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Protecting Your Partner: The Critical Need for Wills Among Cohabiting Couples

Cohabiting Couple

It is becoming increasingly common for couples to live together (cohabit) rather than marry or enter into a civil partnership with cohabiting-couple families now accounting for almost one in five families in the UK.   Indeed, you yourself may be thinking about moving in with a partner, or have already taken that leap.  Everyone hopes for a long and happy life together, but we should all make sure we have prepared if things turn out differently. This is particularly true in the scenario where one of the couple dies.

If you and your partner already have Wills

If you and your partner already have Wills in place that provide for each other, then that is the best way to ensure that your partner is provided for upon your death.

However, if you have a Will that does not provide for your partner then they will have no right to make a claim upon your estate following your death. The estate, unless a claim for Legal Rights by a child exists, will be distributed in line with the provisions of your Will. Therefore, while it is incredibly important to make a Will, it is equally important to update your Will following major life events such as moving in together.

If you or your partner do not have a Will

The absence of a Will creates significant additional worry, cost and delay for those you leave behind. Where a couple are not married or in a civil partnership, not having a Will has even greater consequences.

Many cohabiting couples often presume that they will be afforded the same inherent rights as a married couple upon their partner’s death. Unfortunately, this is not the case. The concept of a “common law” wife or husband no longer has any formal legal meaning or effect in Scotland.

A surviving cohabitant has no automatic right to their partner’s estate if their partner dies intestate, or in other words, without a Will. However, Scots law does recognise the concept of “cohabiting couples” and so cohabitants can make a claim against their partner’s estate provided that (i) the deceased was domiciled in Scotland immediately before their death, (ii) you and your partner were cohabiting in Scotland immediately before their death and (iii) an application to the Sheriff Court or the Court of Session is made within six months of the deceased’s death.   The Scottish Parliament has passed legislation to increase this period to twelve months after the death, but that law is not yet in force.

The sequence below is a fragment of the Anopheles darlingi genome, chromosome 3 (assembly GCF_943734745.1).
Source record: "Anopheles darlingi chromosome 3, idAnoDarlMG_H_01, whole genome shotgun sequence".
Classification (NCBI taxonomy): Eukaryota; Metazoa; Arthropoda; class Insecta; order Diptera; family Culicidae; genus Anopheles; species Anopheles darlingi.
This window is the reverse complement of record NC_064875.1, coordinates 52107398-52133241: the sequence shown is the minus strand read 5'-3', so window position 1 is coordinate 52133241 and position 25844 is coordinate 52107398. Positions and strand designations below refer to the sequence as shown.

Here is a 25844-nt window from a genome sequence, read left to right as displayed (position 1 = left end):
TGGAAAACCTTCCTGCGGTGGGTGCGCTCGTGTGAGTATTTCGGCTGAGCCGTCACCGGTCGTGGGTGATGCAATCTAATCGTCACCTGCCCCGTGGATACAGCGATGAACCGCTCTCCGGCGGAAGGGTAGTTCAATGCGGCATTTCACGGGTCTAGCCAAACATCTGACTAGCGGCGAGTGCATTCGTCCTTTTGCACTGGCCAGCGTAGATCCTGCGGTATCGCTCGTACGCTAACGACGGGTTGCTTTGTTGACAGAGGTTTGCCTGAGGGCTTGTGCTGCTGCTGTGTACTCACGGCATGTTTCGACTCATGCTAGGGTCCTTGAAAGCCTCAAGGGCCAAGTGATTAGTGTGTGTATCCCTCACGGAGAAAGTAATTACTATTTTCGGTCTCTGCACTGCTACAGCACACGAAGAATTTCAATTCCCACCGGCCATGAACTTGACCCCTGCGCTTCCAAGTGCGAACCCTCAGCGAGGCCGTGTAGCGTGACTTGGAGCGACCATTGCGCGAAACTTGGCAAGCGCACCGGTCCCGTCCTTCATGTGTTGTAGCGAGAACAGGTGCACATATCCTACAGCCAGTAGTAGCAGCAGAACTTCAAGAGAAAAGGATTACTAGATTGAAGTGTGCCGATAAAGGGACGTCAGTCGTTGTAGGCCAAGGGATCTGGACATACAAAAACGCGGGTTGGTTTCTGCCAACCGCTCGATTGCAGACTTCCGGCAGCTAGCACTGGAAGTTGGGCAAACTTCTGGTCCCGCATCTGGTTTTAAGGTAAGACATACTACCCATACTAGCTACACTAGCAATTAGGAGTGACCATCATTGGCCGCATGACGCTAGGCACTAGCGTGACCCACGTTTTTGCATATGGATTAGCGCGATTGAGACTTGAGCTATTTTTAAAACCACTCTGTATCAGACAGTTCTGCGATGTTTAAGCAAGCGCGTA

Once an application is made to the Court, they will first decide whether you can be treated as a cohabitant of your partner. This means you must have been living together as if you were married or civil partners. The Court will consider the length of time you lived together, the nature of your relationship and any financial arrangements between you.

If the Court decides that you are a cohabitant of the deceased, they will then decide whether you should be entitled to an award and, if so, how much you should be entitled to. The maximum amount of award you are entitled to is what you would have received if you been married to or in a civil partnership with the deceased.

The amount awarded out of the estate is at the discretion of the Court. The award can be a cash sum or an asset from the estate, for example a house or a car. The Court will consider the size and nature of the estate, any benefits which the survivor has received from the cohabitant’s death and any rights or claims other people might have on the estate. So even with a successful claim, there is no guarantee your partner will receive what you had wanted them to receive.

In summary, if you are planning on moving in with a partner, or are already living together, it is strongly recommended that you make sure you have Wills that properly reflect your wishes. It is the only definitive way of ensuring they are protected and what you want to happen, actually happens.

For further advice, contact a member of Thorntons’ Private Client team on 03330 430150.

About the authors

Graeme Dickson
Graeme Dickson

Graeme Dickson


Wills, Trusts & Succession

Naomi Henderson
Naomi Henderson

Naomi Henderson

Trainee Solicitor

Wills, Trusts & Succession

For more information, contact Graeme Dickson or any member of the Wills, Trusts & Succession team on +44 131 322 6166.